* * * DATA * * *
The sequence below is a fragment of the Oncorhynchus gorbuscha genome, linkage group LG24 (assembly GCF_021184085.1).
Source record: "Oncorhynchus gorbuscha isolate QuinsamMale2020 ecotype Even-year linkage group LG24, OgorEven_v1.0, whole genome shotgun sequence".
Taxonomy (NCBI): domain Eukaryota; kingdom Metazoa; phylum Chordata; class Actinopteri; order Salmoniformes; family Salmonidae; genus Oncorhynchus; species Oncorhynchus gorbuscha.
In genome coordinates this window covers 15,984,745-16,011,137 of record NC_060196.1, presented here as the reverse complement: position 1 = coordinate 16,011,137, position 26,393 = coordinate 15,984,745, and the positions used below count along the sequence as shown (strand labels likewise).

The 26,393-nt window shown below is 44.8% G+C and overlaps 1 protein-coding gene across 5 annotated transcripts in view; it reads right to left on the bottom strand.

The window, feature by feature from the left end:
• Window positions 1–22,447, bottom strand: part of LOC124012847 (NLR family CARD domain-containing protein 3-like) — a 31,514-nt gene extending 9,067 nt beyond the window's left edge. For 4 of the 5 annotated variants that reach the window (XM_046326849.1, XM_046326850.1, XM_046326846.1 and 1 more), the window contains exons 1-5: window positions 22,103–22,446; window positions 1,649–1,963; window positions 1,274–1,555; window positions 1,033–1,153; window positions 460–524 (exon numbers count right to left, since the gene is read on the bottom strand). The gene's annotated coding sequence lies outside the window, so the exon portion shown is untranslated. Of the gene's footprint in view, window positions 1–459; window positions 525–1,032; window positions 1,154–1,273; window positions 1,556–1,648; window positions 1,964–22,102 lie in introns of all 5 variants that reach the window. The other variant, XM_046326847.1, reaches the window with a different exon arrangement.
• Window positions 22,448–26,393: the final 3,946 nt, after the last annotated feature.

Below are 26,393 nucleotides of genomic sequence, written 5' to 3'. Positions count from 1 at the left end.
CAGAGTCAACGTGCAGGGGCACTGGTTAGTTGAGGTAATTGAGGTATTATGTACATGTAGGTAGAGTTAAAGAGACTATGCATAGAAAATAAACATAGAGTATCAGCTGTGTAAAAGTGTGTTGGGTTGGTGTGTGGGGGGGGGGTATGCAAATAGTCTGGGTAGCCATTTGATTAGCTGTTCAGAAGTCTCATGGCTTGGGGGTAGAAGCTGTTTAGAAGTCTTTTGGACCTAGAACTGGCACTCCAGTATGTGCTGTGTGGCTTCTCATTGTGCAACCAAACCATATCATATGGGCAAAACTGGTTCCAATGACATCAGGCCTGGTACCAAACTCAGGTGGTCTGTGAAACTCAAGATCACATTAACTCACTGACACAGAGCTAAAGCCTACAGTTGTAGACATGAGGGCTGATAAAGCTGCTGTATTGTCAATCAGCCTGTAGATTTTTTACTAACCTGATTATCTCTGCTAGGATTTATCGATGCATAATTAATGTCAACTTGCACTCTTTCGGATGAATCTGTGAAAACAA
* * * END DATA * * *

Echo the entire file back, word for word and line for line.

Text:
The sequence below is a fragment of the Oncorhynchus gorbuscha genome, linkage group LG24 (assembly GCF_021184085.1).
Source record: "Oncorhynchus gorbuscha isolate QuinsamMale2020 ecotype Even-year linkage group LG24, OgorEven_v1.0, whole genome shotgun sequence".
Taxonomy (NCBI): domain Eukaryota; kingdom Metazoa; phylum Chordata; class Actinopteri; order Salmoniformes; family Salmonidae; genus Oncorhynchus; species Oncorhynchus gorbuscha.
In genome coordinates this window covers 15,984,745-16,011,137 of record NC_060196.1, presented here as the reverse complement: position 1 = coordinate 16,011,137, position 26,393 = coordinate 15,984,745, and the positions used below count along the sequence as shown (strand labels likewise).

The 26,393-nt window shown below is 44.8% G+C and overlaps 1 protein-coding gene across 5 annotated transcripts in view; it reads right to left on the bottom strand.

The window, feature by feature from the left end:
• Window positions 1–22,447, bottom strand: part of LOC124012847 (NLR family CARD domain-containing protein 3-like) — a 31,514-nt gene extending 9,067 nt beyond the window's left edge. For 4 of the 5 annotated variants that reach the window (XM_046326849.1, XM_046326850.1, XM_046326846.1 and 1 more), the window contains exons 1-5: window positions 22,103–22,446; window positions 1,649–1,963; window positions 1,274–1,555; window positions 1,033–1,153; window positions 460–524 (exon numbers count right to left, since the gene is read on the bottom strand). The gene's annotated coding sequence lies outside the window, so the exon portion shown is untranslated. Of the gene's footprint in view, window positions 1–459; window positions 525–1,032; window positions 1,154–1,273; window positions 1,556–1,648; window positions 1,964–22,102 lie in introns of all 5 variants that reach the window. The other variant, XM_046326847.1, reaches the window with a different exon arrangement.
• Window positions 22,448–26,393: the final 3,946 nt, after the last annotated feature.

Below are 26,393 nucleotides of genomic sequence, written 5' to 3'. Positions count from 1 at the left end.
CAGAGTCAACGTGCAGGGGCACTGGTTAGTTGAGGTAATTGAGGTATTATGTACATGTAGGTAGAGTTAAAGAGACTATGCATAGAAAATAAACATAGAGTATCAGCTGTGTAAAAGTGTGTTGGGTTGGTGTGTGGGGGGGGGGTATGCAAATAGTCTGGGTAGCCATTTGATTAGCTGTTCAGAAGTCTCATGGCTTGGGGGTAGAAGCTGTTTAGAAGTCTTTTGGACCTAGAACTGGCACTCCAGTATGTGCTGTGTGGCTTCTCATTGTGCAACCAAACCATATCATATGGGCAAAACTGGTTCCAATGACATCAGGCCTGGTACCAAACTCAGGTGGTCTGTGAAACTCAAGATCACATTAACTCACTGACACAGAGCTAAAGCCTACAGTTGTAGACATGAGGGCTGATAAAGCTGCTGTATTGTCAATCAGCCTGTAGATTTTTTACTAACCTGATTATCTCTGCTAGGATTTATCGATGCATAATTAATGTCAACTTGCACTCTTTCGGATGAATCTGTGAAAACAA